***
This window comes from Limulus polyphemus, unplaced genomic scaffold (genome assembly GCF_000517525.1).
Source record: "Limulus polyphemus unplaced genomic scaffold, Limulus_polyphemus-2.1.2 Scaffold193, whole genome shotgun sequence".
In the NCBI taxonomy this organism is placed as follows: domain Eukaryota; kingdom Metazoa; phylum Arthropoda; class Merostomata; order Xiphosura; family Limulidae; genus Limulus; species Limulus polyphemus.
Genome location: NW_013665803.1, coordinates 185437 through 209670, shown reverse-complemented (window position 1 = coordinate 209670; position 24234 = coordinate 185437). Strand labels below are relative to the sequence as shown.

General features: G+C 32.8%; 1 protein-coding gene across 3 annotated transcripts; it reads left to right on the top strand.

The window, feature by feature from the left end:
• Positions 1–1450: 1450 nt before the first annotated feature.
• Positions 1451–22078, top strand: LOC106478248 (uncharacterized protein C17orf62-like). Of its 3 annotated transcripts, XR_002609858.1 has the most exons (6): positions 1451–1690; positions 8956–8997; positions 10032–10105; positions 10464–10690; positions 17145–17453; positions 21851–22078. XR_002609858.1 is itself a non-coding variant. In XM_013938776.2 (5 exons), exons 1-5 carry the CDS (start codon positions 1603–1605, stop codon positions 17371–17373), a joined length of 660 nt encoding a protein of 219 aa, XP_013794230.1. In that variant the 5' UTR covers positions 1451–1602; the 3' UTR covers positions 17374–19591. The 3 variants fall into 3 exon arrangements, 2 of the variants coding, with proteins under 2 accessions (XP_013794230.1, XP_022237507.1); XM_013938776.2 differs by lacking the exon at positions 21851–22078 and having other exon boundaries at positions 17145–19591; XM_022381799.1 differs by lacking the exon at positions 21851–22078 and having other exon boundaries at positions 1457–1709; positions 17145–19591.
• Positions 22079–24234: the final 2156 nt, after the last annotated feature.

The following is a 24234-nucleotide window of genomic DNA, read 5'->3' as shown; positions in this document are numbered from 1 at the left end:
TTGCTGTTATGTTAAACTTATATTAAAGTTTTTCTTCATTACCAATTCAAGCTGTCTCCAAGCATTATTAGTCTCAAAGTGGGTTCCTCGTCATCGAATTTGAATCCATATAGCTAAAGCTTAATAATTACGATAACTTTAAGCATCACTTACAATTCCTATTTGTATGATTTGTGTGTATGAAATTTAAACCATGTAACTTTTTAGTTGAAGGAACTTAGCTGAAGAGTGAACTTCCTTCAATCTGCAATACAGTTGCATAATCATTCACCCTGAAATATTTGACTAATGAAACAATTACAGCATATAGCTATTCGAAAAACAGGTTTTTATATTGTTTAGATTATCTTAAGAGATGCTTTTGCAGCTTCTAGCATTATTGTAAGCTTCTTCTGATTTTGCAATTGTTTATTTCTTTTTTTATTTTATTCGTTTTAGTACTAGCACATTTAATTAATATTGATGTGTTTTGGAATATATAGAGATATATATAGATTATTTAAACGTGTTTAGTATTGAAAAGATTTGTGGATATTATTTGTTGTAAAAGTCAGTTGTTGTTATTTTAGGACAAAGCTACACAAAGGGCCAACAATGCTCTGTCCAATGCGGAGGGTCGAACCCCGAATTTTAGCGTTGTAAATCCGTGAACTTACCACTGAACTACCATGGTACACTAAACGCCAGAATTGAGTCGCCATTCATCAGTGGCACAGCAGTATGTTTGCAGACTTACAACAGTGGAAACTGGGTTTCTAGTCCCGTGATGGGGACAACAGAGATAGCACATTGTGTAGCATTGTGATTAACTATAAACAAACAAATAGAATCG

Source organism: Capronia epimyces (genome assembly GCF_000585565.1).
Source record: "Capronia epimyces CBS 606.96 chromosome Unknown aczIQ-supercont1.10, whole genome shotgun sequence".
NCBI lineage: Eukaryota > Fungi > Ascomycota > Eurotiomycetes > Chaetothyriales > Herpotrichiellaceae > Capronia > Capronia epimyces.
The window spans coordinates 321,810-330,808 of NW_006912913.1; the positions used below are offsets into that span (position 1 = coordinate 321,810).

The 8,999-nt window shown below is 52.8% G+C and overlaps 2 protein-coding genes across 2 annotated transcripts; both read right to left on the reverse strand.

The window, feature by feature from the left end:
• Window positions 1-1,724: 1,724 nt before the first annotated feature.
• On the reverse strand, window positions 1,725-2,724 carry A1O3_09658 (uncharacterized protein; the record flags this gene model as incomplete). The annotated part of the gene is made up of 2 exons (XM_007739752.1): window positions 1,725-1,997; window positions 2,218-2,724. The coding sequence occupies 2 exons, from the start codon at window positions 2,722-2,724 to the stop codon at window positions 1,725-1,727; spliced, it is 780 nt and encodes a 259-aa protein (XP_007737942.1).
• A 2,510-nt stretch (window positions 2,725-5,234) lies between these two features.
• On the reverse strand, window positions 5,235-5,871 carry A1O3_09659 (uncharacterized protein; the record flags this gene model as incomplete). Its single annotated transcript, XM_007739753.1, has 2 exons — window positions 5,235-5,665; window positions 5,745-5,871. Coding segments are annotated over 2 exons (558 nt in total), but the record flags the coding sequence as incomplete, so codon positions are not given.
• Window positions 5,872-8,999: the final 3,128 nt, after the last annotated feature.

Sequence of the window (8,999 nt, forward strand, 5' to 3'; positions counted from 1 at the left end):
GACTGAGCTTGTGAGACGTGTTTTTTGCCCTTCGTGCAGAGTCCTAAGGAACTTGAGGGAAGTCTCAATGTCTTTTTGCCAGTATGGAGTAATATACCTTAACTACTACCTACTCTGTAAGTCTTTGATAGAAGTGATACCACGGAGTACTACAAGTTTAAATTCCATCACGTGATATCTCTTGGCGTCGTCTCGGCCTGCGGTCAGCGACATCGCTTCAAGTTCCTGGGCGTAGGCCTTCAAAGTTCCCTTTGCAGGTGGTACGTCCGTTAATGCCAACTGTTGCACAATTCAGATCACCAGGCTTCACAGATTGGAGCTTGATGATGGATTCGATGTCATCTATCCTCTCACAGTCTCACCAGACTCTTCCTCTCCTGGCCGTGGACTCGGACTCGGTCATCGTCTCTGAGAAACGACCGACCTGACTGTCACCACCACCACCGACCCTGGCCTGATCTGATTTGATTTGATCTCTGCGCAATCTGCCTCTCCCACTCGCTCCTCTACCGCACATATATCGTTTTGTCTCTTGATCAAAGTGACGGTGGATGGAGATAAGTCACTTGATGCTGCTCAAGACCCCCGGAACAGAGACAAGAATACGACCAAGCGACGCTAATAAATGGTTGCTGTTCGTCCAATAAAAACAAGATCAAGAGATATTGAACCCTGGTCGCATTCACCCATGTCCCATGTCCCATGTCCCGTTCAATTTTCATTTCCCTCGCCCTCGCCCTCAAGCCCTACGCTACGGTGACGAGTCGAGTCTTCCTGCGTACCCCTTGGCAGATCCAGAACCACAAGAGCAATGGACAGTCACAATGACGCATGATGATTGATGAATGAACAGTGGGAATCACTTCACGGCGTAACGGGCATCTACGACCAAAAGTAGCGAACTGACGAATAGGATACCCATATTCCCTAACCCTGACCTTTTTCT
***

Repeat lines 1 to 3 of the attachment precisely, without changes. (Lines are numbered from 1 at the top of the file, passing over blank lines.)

This window comes from Limulus polyphemus, unplaced genomic scaffold (genome assembly GCF_000517525.1).
Source record: "Limulus polyphemus unplaced genomic scaffold, Limulus_polyphemus-2.1.2 Scaffold193, whole genome shotgun sequence".
In the NCBI taxonomy this organism is placed as follows: domain Eukaryota; kingdom Metazoa; phylum Arthropoda; class Merostomata; order Xiphosura; family Limulidae; genus Limulus; species Limulus polyphemus.